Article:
Newcomb himself selected her pieces, Sabol said, adding that he thought they fit with the web series’ fantasy setting. The Mermaid took around a year to complete, Sabol said, and was specifically sculpted to “look like she’s floating.”
Awakening Muse, meanwhile, was carved entirely by hand during an artist residency as the Mount Rushmore National Memorial. Sabol has always been interested in carvings, she said, and has worked in bronze for 10 years.
Sabol, who grew up in Virginia and recently resettled here in Washington, has four other pieces on display at R.H. Ballard’s in Washington. She recently returned from traveling the world — “A little fun and work,” she said with a laugh — and said she’s thrilled to return to a community so welcoming to artists and their creations.
For her part, Sullivan said she and her group of investors — named Thumbelina, of which Newcomb is a founding member — hope to use projects like “The Rangers” to entice tourists to Rappahannock County, especially younger visitors.
Part of the plan, Sullivan said, is to offer essentially everything seen in “The Rangers” for sale. “We produce unique artisanal goods here that you can’t get on Amazon,” said Sullivan, who also hosted a cast party at the end of the shoot. She said the group is also considering ideas like videos on sculpting lessons or how to pair wines — all possible through the use of the fantasy genre, “which is very popular right now.”
Rappahannock was chosen as a “beta test” for the Thumbelina project, Sullivan said, because of its diversity. “We’re 90 minutes from the city,” she said. “What it’s missing is young people. And there’s no reason for them not to be here; they just don’t know about it.”
Full disclosure: The majority owner of Rappahannock Media LLC, which owns this newspaper, Dennis Brack, is a partner in the Thumbelina group.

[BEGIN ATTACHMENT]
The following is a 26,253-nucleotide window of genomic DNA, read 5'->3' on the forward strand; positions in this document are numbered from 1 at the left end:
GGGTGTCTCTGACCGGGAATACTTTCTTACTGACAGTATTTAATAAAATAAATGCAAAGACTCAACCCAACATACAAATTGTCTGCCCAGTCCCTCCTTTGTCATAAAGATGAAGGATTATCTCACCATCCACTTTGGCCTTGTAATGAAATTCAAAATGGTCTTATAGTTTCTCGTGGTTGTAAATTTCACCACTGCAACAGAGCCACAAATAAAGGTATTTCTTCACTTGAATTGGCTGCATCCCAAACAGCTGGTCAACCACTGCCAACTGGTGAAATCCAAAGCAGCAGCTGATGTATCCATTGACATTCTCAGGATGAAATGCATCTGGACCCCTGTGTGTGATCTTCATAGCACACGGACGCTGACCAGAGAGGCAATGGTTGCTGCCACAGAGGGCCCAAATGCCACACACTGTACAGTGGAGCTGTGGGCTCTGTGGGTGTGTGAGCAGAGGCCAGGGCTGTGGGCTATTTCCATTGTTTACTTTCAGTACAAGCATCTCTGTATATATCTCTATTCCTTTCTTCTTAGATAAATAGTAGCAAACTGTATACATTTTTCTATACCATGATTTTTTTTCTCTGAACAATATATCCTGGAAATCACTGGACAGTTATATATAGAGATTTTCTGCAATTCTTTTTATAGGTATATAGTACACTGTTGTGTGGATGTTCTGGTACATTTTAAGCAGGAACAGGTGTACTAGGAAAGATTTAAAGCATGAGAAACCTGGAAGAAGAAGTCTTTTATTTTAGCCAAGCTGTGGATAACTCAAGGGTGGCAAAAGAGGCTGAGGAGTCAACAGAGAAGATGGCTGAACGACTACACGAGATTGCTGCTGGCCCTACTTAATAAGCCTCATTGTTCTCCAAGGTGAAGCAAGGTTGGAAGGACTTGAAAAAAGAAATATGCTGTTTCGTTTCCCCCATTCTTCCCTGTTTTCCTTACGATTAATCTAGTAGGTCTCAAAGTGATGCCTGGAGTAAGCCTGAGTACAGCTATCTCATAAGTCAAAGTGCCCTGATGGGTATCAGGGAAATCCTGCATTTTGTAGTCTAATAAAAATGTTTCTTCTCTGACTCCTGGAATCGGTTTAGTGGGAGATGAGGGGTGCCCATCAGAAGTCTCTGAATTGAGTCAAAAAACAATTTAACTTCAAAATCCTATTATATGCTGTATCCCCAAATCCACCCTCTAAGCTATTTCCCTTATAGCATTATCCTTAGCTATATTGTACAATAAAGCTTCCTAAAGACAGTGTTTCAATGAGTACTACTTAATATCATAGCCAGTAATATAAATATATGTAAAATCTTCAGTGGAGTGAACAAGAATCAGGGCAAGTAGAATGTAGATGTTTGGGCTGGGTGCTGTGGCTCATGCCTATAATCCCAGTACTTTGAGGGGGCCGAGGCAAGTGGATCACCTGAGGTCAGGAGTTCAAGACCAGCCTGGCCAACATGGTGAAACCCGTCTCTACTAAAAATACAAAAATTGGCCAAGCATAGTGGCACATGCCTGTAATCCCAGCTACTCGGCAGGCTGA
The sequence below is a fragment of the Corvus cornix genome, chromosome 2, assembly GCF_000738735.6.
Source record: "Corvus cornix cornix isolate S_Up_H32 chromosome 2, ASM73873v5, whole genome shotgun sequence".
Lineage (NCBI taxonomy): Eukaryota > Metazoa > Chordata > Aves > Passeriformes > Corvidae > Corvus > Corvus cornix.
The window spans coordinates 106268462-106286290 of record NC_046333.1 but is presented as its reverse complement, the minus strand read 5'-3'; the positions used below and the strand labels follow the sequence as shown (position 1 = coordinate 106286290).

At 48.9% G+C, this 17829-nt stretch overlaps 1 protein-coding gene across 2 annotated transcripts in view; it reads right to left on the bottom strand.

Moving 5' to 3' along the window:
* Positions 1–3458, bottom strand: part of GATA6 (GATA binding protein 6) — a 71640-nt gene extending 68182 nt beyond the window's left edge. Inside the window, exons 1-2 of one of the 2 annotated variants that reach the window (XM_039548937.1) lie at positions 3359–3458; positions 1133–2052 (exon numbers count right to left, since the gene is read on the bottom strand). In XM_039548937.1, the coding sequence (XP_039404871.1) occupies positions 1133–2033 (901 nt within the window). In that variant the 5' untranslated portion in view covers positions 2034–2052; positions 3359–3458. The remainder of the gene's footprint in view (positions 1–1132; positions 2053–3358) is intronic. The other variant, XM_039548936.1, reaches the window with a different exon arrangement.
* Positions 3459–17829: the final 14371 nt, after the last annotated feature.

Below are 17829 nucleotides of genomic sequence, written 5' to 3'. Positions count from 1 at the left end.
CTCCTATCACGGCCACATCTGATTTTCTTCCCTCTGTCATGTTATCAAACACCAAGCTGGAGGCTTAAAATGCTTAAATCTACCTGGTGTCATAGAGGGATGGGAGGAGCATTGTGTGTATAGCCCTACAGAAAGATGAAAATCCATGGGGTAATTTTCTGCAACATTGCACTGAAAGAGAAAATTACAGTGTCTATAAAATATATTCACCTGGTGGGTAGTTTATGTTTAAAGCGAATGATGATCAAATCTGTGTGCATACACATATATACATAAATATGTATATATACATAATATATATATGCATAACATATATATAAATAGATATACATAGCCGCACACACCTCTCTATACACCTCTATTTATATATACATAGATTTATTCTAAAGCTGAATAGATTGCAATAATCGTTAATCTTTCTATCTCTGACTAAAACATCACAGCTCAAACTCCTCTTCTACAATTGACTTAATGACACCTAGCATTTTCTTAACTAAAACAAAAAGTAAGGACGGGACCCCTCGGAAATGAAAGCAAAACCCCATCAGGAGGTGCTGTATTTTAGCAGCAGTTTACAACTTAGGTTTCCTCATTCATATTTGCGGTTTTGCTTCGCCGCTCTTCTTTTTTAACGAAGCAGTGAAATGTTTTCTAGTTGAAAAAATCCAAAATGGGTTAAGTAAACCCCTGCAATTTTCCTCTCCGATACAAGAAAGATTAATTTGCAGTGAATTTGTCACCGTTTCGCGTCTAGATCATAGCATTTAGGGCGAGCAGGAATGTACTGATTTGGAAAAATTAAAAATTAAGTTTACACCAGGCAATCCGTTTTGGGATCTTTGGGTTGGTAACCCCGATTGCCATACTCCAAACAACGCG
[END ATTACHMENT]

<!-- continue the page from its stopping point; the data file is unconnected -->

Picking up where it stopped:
Backed by a Kickstarter campaign this past spring, “The Rangers” shares Rappahannock’s entrepreneurial spirit. The series is an entirely independent project by Newcomb’s Opening Act Productions, makers of “Rise of the Fellowship,” a feature film from last December. A modern-day action-comedy that pays homage to “Lord of the Rings,” the film is currently available on Netflix, Amazon, iTunes and other online services and retailers.
“While ‘Rise of the Fellowship’ was a family-friendly romp, ‘The Rangers’ will definitely be a more intense, grittier outing,” Newcomb said. “We’ve pulled out all the stops for this one — custom-made costumes and weapons, incredible special-effects make-up, some up-and-coming actors who already have an impressive list of credits among them and great partners like the residents of Rappahannock.”
Newcomb sees “The Rangers” as the pilot for what he hopes will be a 10 or 12-episode season for a distributor like Netflix. But, he added, laughing: “I’ll shoot as many as they want.”
“Everybody is searching for content,” Newcomb said, “and everybody needs new shows. So there’s definitely a market and a window for something like this — but it’s a small window.”